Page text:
top of page

The Study Collections are for serious collectors. That being said, one need not have a degree in theology or bibliography in order to do scholarly research. You don't have to be a librarian, archivist, professor or even a pastor to be a scholar. All you need is some patience and a willing heart to learn. 


What is exciting about the Study Collections is the collector is working with the original authentic historical documents and not just facsimiles or online digital copies. Nothing replaces hands on experience. Years ago a postal worker in the United States acquired a fragment of a Copitic manuscript from the Archives. After some deligent research he discovered it matched a manuscript in the Vatican Library. He didn't know Coptic. He had never been to Rome. He didn't recieve any help from the world of accademia but just on his own careful initiative made this remarkable discovery. The Study Collections are for serious collectors who want to learn and share what they have discovered.


Study Collections are great projects for seminarians, Sunday school classes and even homeshoolers. A Study Collection gives the student the opportunity, using original authentic historical documents, to deveople critical analytical skills which are useful in many other technical and scientific disciplines. Imagine the impact this can have on the future of a student who has become an expert on a particular biblcal text as result of his own personal studies.


Some time ago, the president of one of the largest bible colleges in the world visited our museum in London, Museum of The Book, and to his amazment he saw for the first time in his life a first printed editon of Ersamus' 1516 Greek New Testament. He asked if it were possible to touch the book and as his wife digitised the moment on her phone and with tears streaming down his face he explained the impact Erasmus' Greek New Testament had on the world. Do you even know what affect Erasmus' Greek New Testament has on your own personal life today? The humbled president exclained, "Few people, few books, few moments in time are as world changing as this Bible." He had been teching students for over 35 years and this was his first personal encounter with Desiderius Erasmus. And for your information, our most comprehensive Study Collections contain a single leaf sometimes two leaves from this life changing Bible.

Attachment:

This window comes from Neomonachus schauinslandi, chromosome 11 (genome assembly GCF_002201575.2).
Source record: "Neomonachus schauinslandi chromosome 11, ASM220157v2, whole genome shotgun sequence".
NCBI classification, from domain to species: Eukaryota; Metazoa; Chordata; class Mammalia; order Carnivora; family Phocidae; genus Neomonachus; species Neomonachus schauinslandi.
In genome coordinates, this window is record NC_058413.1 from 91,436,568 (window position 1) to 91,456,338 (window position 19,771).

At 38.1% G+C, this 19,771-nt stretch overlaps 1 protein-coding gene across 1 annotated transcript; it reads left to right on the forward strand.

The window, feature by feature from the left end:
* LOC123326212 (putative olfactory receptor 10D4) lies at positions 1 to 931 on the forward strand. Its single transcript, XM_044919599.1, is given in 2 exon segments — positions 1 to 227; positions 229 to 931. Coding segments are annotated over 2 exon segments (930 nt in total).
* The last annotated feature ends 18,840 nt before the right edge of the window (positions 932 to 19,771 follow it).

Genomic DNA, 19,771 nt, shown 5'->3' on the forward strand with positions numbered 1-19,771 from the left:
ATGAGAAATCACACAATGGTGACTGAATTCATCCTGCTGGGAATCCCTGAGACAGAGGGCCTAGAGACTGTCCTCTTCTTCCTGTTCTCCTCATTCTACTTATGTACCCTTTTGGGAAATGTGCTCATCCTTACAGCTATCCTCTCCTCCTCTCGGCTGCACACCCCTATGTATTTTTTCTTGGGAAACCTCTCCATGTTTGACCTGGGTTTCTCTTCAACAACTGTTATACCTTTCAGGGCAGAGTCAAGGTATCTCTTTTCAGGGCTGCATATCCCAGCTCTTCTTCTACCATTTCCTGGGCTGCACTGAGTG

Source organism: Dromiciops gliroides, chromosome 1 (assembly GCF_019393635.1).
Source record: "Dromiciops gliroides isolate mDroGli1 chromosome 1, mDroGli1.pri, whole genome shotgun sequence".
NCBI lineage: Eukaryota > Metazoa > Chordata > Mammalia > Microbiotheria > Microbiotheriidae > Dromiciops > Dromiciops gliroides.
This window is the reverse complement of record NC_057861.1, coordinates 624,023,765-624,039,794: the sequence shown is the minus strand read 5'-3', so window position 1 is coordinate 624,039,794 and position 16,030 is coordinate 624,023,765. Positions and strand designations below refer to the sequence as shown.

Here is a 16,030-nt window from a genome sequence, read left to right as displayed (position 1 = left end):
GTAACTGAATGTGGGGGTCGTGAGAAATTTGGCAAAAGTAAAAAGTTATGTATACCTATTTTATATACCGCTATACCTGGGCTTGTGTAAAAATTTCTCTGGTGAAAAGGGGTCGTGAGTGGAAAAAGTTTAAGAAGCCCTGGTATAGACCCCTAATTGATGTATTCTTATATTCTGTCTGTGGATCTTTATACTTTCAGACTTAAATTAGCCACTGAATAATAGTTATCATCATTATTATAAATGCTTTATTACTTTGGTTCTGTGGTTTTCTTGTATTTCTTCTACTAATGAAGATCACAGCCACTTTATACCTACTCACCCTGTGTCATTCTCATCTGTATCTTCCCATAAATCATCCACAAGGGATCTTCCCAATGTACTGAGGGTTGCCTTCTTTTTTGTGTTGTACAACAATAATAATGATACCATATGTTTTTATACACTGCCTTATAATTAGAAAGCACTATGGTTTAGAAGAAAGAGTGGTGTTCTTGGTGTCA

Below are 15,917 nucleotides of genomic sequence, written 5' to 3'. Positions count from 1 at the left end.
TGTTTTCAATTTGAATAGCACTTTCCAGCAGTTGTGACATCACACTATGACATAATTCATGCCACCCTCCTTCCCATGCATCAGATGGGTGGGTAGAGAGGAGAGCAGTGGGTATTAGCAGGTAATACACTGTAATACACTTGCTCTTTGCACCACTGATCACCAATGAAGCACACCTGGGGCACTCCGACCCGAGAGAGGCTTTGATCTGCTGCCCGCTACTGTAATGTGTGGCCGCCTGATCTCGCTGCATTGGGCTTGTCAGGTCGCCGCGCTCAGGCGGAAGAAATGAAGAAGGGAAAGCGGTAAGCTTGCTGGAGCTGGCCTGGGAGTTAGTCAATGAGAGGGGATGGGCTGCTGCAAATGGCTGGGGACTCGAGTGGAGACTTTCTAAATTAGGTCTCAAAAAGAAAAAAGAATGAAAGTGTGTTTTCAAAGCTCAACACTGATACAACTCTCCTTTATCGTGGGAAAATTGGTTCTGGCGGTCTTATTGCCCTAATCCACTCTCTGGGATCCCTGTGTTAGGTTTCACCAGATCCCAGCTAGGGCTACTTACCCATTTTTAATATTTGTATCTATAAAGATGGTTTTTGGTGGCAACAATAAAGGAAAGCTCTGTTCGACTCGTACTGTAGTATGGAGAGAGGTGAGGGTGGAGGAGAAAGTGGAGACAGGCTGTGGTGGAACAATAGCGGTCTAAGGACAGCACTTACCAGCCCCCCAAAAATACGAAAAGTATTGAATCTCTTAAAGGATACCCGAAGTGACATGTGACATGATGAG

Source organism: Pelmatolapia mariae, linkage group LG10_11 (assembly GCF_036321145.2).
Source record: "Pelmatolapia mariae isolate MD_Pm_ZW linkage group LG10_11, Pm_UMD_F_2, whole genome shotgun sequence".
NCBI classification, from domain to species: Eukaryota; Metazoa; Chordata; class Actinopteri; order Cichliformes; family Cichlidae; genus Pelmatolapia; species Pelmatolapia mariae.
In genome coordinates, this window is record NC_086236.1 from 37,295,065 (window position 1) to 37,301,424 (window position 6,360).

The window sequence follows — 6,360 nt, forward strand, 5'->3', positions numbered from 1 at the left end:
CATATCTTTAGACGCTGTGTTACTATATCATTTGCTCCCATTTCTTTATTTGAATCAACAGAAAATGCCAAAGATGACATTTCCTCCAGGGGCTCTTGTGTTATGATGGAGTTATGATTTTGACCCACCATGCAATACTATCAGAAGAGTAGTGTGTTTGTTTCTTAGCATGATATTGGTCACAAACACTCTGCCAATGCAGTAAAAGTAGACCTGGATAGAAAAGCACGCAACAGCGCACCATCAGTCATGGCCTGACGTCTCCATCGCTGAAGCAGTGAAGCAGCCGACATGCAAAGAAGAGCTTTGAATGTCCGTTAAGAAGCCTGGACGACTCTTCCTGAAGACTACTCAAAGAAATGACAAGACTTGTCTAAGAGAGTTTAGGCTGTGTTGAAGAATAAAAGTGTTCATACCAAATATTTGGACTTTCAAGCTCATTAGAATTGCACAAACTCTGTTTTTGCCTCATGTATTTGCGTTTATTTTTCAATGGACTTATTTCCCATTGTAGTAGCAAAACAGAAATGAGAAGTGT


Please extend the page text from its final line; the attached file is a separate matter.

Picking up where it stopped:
• There are many different kinds of Study Collections. The most popular is the one that traces the orgins of the 1611 King James' Bible and all its subsequent revisions, incuding the unitentional ones. Which translation of the Bible do you personally read from? If it is a King James' Bible is it the same as the 1611 first edition. But which 1611 edition?


    Did you know there were at least two different folio (large pulpit Bible) editions both bearing the date 1611 on at least one of its two title pages? Oh! I see!! You didn't know early Bibles have two title pages. That's okay. So how do you know which one of the two original issues more closely aligns with your modern edition? With a Study Collection you can make a detailed examination of the words, puncutation, spelling, spacing, type sizes, ink and paper. Sounds simple? Lets see! To add to the confusion one of the two first issues contain a number of leaves that have been reprinted. It appears something must have happened during the printing process, i.e. perhaps a fire or a flood, that neccesitated reprinting a certain number of leaves in one of the issues. Then you have the problem of binding. Seldom does one find a textually pure complete 1611 Bible. Why is that you might ask? Sometimes, even often, the 17th century binder wasn't too partcular which leaves from which issues he bound together as it made no differnece to him as the leaves from each issue read page for page the same. Then there is a third folio printing of the KJV Bible bearing the date 1613 on both title pages. Does this Bible attempt to correct printing errors from the earlier two editions? So which text of the first three folio KJV Bibles most closely aligns with your modern KJV edition?


    All our King James' Bible Study Collections contain the same text leaf from those first three folio editions. At first sight they appear pretty much the same. But on close examination... well you get the point. 

bottom of page